So, you want the corporations to screw you over directly, with nothing in between them and you, and nothing to stop them abusing their monopoly on your vital services?

Good luck with that. Remember, then, that you’re getting exactly what you asked for when you get that.

Anonymous Coward says:

Re: Re: Re:2 The idiot Trump Supporter

“So, you want the corporations to screw you over directly, with nothing in between them and you, and nothing to stop them abusing their monopoly on your vital services?”

Who am I supposed to rely on? The Government? As being proved right now, they can change in a second. Then what? What happens when the people I’ve hired to protect me decide not to do it anymore? As is the case now.

How about I do it myself? No it’s not full proof, but I’m not subject to a radical change of policy. I would rather the Government not get involved, than do so and back out.

PaulT (profile) says:

Re: Re: Re:3 The idiot Trump Supporter

“What happens when the people I’ve hired to protect me decide not to do it anymore? As is the case now.”

Well, they didn’t “decide not to do it anymore”. The man who was voted in by the country (without a mandate or majority of the vote) decided to tell them to stop. Slight difference.

There’s an entire democratic process set up to elect the people who are meant to protect you and who staff these agencies. If you voted Trump or you neglected to vote at all, this is what you asked for whether you realised it at the time or not. If you participated but your preferred candidate lost, you have just under 4 years to get together with your fellow countrymen and push the issues you are interested in before you have the chance to choose again.

So, to reverse the question – what happens when the people hired to provide these services decide to screw you instead because they know you’ve got no choice and nobody to protect you?

“How about I do it myself?”

Do what yourself? Given the subject of the article, that means regulate ISPs yourself or setting up your own in an effectively monopolised marketplace. Good luck with either of those.

“I would rather the Government not get involved”

Then, again, when you’re locked into a corporation with no effective competition and no way to stop them screwing you, sit down and bask in the knowledge that it’s what you literally asked for.

Anonymous Coward says:

Re: Re: Re:4 The idiot Trump Supporter

“Well, they didn’t “decide not to do it anymore”. The man who was voted in by the country (without a mandate or majority of the vote) decided to tell them to stop. Slight difference.”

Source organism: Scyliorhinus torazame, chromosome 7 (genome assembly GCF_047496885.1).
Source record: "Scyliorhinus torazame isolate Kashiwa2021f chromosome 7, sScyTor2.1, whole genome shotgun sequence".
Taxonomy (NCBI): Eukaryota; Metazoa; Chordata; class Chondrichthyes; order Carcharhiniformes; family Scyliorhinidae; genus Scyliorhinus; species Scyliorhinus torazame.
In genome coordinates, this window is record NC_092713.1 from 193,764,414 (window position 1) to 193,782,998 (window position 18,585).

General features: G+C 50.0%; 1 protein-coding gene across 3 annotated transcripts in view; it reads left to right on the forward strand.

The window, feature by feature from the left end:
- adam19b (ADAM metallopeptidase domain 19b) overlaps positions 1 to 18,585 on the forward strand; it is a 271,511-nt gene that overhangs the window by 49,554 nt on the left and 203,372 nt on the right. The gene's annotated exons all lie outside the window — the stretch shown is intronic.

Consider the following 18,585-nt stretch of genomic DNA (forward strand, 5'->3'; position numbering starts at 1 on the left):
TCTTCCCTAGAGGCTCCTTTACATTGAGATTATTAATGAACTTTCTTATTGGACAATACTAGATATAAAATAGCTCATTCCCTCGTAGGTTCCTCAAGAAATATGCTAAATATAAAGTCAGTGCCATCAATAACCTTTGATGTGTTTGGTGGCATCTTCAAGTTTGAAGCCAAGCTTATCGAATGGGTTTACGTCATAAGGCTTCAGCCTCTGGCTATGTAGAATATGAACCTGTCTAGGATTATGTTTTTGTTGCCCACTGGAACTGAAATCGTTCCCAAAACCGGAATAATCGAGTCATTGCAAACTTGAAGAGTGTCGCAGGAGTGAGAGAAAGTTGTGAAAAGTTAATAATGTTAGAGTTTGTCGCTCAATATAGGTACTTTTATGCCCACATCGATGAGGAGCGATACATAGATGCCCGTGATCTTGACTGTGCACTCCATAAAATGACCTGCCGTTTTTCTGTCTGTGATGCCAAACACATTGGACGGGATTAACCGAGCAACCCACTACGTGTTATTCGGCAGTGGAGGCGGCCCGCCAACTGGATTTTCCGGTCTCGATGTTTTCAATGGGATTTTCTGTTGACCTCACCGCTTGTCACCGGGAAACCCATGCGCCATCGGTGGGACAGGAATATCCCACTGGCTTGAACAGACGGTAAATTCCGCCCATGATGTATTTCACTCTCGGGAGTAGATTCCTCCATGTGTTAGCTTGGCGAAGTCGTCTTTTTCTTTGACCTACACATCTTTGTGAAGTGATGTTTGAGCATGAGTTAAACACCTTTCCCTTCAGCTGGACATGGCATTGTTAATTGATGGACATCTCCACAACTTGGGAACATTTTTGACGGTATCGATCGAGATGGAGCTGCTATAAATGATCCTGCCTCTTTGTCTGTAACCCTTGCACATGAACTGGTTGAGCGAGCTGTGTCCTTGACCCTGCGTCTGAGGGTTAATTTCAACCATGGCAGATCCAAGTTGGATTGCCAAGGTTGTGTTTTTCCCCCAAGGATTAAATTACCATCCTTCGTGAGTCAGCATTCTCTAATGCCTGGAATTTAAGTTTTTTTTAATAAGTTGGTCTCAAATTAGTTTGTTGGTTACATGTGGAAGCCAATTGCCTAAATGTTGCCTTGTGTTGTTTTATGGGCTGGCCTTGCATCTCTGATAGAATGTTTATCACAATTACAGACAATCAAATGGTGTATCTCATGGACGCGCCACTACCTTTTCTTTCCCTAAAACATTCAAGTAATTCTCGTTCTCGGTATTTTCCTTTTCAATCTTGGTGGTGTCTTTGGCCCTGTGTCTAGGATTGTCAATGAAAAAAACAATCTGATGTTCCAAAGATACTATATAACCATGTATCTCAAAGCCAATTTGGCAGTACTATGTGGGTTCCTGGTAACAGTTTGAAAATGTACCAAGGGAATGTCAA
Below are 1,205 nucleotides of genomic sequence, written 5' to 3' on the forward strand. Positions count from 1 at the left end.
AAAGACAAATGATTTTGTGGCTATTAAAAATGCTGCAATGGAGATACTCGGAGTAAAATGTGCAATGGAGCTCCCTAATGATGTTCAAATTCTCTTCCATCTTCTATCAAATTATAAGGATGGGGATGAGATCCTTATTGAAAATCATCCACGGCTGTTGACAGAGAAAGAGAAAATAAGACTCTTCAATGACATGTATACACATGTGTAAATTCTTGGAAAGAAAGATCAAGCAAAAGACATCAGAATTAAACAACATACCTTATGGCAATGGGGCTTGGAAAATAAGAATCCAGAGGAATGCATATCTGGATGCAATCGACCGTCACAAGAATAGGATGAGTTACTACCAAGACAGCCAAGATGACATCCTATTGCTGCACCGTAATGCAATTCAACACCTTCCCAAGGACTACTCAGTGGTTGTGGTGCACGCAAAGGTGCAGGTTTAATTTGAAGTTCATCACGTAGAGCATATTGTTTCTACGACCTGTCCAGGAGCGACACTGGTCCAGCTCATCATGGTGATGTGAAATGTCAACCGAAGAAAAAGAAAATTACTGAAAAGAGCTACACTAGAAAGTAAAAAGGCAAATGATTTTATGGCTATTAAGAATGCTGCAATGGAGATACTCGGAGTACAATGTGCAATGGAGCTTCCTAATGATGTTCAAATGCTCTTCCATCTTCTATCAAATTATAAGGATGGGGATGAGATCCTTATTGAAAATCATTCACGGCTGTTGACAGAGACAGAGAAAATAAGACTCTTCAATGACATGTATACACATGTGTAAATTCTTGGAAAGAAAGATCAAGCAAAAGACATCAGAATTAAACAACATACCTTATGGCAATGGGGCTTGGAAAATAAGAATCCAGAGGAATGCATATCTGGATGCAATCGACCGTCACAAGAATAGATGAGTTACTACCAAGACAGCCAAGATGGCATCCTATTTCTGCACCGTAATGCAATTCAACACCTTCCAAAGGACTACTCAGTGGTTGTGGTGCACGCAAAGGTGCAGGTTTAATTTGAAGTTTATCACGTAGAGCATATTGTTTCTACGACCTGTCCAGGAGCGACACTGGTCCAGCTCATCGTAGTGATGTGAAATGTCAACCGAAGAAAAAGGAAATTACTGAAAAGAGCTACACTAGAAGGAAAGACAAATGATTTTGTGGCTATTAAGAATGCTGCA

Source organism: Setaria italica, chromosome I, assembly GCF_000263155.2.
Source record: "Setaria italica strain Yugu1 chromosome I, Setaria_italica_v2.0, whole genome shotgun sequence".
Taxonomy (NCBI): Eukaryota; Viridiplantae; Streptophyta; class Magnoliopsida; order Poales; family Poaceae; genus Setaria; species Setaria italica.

Same result either way right?

“Do what yourself?”

Take control of my own privacy. I may not have a choice in ISP’s, but I do have plenty of choices regarding my privacy. Why should I rely on the Government when they are demonstrating RIGHT NOW I can’t rely on them?

“Then, again, when you’re locked into a corporation with no effective competition “

Now we are at the root of the problem. The government granted a monopoly, they are constantly accepting bribes in the form of lobbying, and in return, are maintaining that monopoly.

So the Government is creating the need for this regulation in the first place by limiting competition. It doesn’t make since to me. Why not let the free market compete for the market share? Why first create the problem, then use regulation to solve it?

PaulT (profile) says:

Re: Re: Re:5 The idiot Trump Supporter

“Same result either way right?”

With very different motivations, options to reverse and ways to fix, yes. You’re surely not thinking that a boss telling someone to stop doing something is the same as the job being disregarded by the employee?

“Take control of my own privacy. I may not have a choice in ISP’s, but I do have plenty of choices regarding my privacy.”

OK, but you’re still depending on the ISP for your connection, right? You’re also on the hook for the negative effects that occur when everyone else’s privacy is invaded, even if you personally are not affected directly.

“Why not let the free market compete for the market share?”

Because, whether you agree with the situation or not, that boat has passed. There is no such thing as a free market in that industry in many parts of the US. It’s not magically going to appear because you remove regulation. In fact, it will get worse. Unless someone steps in to prevent that – and you operating your own VPN isn’t going to do that.

“Why first create the problem, then use regulation to solve it?”

You’re assuming both things were deliberate. What you’re saying is “because we had unintended consequences when we first introduced certain aircraft safety measures, we should therefore remove all aviation safety regulations”. Good luck on your next flight.

Anonymous Coward says:

Re: Re: Re:6 The idiot Trump Supporter

“OK, but you’re still depending on the ISP for your connection, right? “

Agreed. This is indeed true.

“You’re also on the hook for the negative effects that occur when everyone else’s privacy is invaded, even if you personally are not affected directly.”

I would generally agree with this statement as well. Everyone would experience collateral damage to some degree. Although I would argue that everyone could also enjoy the positive effects.

“Because, whether you agree with the situation or not, that boat has passed. There is no such thing as a free market in that industry in many parts of the US. It’s not magically going to appear because you remove regulation.”